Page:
The Not So Secret Life of the Saxon

If ever there was a Cold War warrior it is the Saxon protected mobility vehicle.

It was designed in the late seventies and came into service in the early eighties with the British Army as a means of providing some measure of protection for personnel deploying from the UK to the continent in response to a Warsaw Pact invasion. It was built on the chassis and automotive components of the Bedford TM series trucks, a nice bit of commonality for reducing maintenance and in life support costs.

Modified versions were used in Northern Ireland and they have been deployed to Iraq, Afghanistan and the Balkans.

All forces deployed to the Balkans suffered from mines, the images below (with thanks to Cold War Warrior) show the aftermath of a TMA3 mine strike on a Saxon in the hills above Rama Lake, Bosnia, in 1994.

Saxon mine damage SFOR (Image Credit - Flickr Cold War Warrior)
Saxon mine damage SFOR (Image Credit – Flickr Cold War Warrior)
Saxon mine damage SFOR (Image Credit - Flickr Cold War Warrior)
Saxon mine damage SFOR (Image Credit – Flickr Cold War Warrior)

Anti sniper turrets also were fitted to a number of AT105 Saxons deployed to the Balkans, taken from surplus FV432’s.

Before and since, the Saxon has been on an extensive world tour and developed into a number of variants.

AT105 Saxon Internal Security 01 (Image Credit - Cold War Warrior)
AT105 Saxon Internal Security 01 (Image Credit – Cold War Warrior)
AT 105 Saxon APC (Image Credit - Cold War Warrior)
AT 105 Saxon APC (Image Credit – Cold War Warrior)
Saxon ambulance
Saxon ambulance
Pictured here is a Saxon armoured personnel vehicle of 1st Battalion of the Queens Lancashire Regiment as it carries out a routine patrol of Al Hayyaniya. A Shia flat area of Al Basrah city in the south of Iraq. To maintain law and order and improve relationships between the local community and our forces. 2003/07/30
Pictured here is a Saxon armoured personnel vehicle of 1st Battalion of the Queens Lancashire Regiment as it carries out a routine patrol of Al Hayyaniya. A Shia flat area of Al Basrah city in the south of Iraq. To maintain law and order and improve relationships between the local community and our forces. 2003/07/30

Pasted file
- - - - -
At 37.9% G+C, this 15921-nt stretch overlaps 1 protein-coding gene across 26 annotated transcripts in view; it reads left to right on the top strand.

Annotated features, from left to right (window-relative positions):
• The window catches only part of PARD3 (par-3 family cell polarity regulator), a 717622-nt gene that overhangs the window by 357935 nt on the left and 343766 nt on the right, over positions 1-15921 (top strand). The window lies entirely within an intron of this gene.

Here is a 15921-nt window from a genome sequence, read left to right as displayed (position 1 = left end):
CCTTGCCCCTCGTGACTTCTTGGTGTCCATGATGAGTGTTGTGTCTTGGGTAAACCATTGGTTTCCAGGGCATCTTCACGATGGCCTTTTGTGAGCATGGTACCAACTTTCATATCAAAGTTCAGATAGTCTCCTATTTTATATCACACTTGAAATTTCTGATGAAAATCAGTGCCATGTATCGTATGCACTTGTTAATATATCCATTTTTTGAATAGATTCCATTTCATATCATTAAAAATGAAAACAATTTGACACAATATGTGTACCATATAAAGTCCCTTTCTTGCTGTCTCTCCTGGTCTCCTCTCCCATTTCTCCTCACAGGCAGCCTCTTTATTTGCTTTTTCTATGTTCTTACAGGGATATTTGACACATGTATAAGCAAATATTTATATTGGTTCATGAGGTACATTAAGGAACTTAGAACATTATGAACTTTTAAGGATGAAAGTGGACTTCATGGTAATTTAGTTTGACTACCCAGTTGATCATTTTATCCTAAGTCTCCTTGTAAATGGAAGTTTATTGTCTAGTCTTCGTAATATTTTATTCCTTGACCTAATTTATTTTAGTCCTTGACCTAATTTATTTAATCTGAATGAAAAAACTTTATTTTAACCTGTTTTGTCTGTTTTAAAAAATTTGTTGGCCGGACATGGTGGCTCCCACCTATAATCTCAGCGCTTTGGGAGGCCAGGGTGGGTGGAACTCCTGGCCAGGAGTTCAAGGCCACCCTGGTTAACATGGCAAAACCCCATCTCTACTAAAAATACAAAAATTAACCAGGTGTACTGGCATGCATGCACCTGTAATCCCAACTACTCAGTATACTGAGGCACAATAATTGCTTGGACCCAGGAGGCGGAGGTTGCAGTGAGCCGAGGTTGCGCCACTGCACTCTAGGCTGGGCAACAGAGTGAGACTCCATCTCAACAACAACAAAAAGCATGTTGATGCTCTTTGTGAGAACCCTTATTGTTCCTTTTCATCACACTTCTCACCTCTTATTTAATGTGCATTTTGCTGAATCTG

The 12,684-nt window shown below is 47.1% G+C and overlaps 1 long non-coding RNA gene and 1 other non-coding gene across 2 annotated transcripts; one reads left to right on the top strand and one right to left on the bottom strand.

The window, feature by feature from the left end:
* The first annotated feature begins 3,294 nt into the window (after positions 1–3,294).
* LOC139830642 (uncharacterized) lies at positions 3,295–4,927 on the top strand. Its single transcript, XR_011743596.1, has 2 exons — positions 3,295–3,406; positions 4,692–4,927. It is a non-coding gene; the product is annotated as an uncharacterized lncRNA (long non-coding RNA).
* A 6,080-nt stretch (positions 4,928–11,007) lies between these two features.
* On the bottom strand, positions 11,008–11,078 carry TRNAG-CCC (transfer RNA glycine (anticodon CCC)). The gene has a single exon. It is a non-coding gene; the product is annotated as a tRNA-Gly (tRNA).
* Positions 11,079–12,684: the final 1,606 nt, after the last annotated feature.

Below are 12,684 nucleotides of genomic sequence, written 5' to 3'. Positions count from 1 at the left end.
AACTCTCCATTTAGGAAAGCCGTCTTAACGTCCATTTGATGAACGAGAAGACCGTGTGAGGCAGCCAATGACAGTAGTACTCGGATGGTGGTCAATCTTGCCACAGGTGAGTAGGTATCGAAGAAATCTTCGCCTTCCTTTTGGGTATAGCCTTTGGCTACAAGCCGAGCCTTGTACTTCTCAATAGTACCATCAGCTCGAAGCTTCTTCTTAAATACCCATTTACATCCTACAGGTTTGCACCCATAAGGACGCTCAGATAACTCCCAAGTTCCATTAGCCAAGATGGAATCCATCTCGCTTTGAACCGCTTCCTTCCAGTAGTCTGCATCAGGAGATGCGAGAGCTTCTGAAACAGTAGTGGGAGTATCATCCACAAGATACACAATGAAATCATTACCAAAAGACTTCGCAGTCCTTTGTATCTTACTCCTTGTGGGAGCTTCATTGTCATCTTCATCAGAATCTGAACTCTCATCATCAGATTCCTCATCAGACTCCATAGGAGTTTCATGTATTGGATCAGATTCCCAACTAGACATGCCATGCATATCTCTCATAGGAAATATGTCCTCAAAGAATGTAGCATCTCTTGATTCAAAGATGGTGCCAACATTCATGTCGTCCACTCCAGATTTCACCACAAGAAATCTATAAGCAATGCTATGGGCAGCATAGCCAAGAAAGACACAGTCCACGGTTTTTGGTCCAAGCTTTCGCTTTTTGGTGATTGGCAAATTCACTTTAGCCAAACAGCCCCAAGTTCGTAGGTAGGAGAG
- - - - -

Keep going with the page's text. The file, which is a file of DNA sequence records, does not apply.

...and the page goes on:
Saxon and Snatch of the Queens Lancashire Regiment, Basra September 2003
Saxon and Snatch of the Queens Lancashire Regiment, Basra September 2003
Saxon Vehicle, ISAF Kabul 2004
Saxon Vehicle, ISAF Kabul 2004 (Image Credit – Cold War Warrior)
AT105 Saxon and Mexeflote
AT105 Saxon and Mexeflote

Out of service now the fleet is being busily sold to second users, including the Ukraine it would seema commercial arrangement between Withams and Ukroboronprom (the Ukrainian Defense Industry)

The announcement is below (click to view)

Saxon Ukraine
Official news on Saxon deal

There is not an English version on the Ukroboronprom site but using Google Translate it looks like the contract was agreed in December 2013 for 75 vehicles at a cost of less than $50k each including delivery and documentation, which makes them a bargain, however old they are.

Click the image below to watch a video and view images of them being inspected and tested against small arms.

Saxon Ukraine
Saxon in Ukraine

The timing might be unfortunate but that hasn’t stopped the media whipping a story out of thin air.

Perhaps the most interesting of those stories is former Chief of the General Staff, General Sir Richard Dannatt, criticising the deal on the basis that Saxons are rubbish.

The Telegraph reports him saying…

I took these out of service by the UK Army in 2005/6 as completely unsuitable for current operations, so I find it incredible that they are being sold/gifted to Ukraine. I am incensed by the thought we are supplying, even via a 3rd party, SAXON APCs to the hapless Ukrainians. They are quite useless, semi-armoured lorries that should be nowhere near anyone’s front line.

My concern is the inadequate nature of these vehicles which I ordered out of British Army front line service when I was Commander in Chief Land Command 2005-2006. They were withdrawn from Iraq and never deployed in southern Afghanistan. To suggest that the UK is making a significant gesture of support by supplying vehicles which we took out of service ten years ago, because we deemed them unsafe, seems bizarre at best and downright dangerous at worst.

Those comments might be seen as somewhat rich for reasons we all know (Land Rover Snatch cough cough)

Perhaps the ultimate irony is a vehicle that was intended for use against Russian forces during the Cold War yet used pretty much everywhere else is finally being used for the purpose it was designed, fighting the Russians.

[UPDATE]

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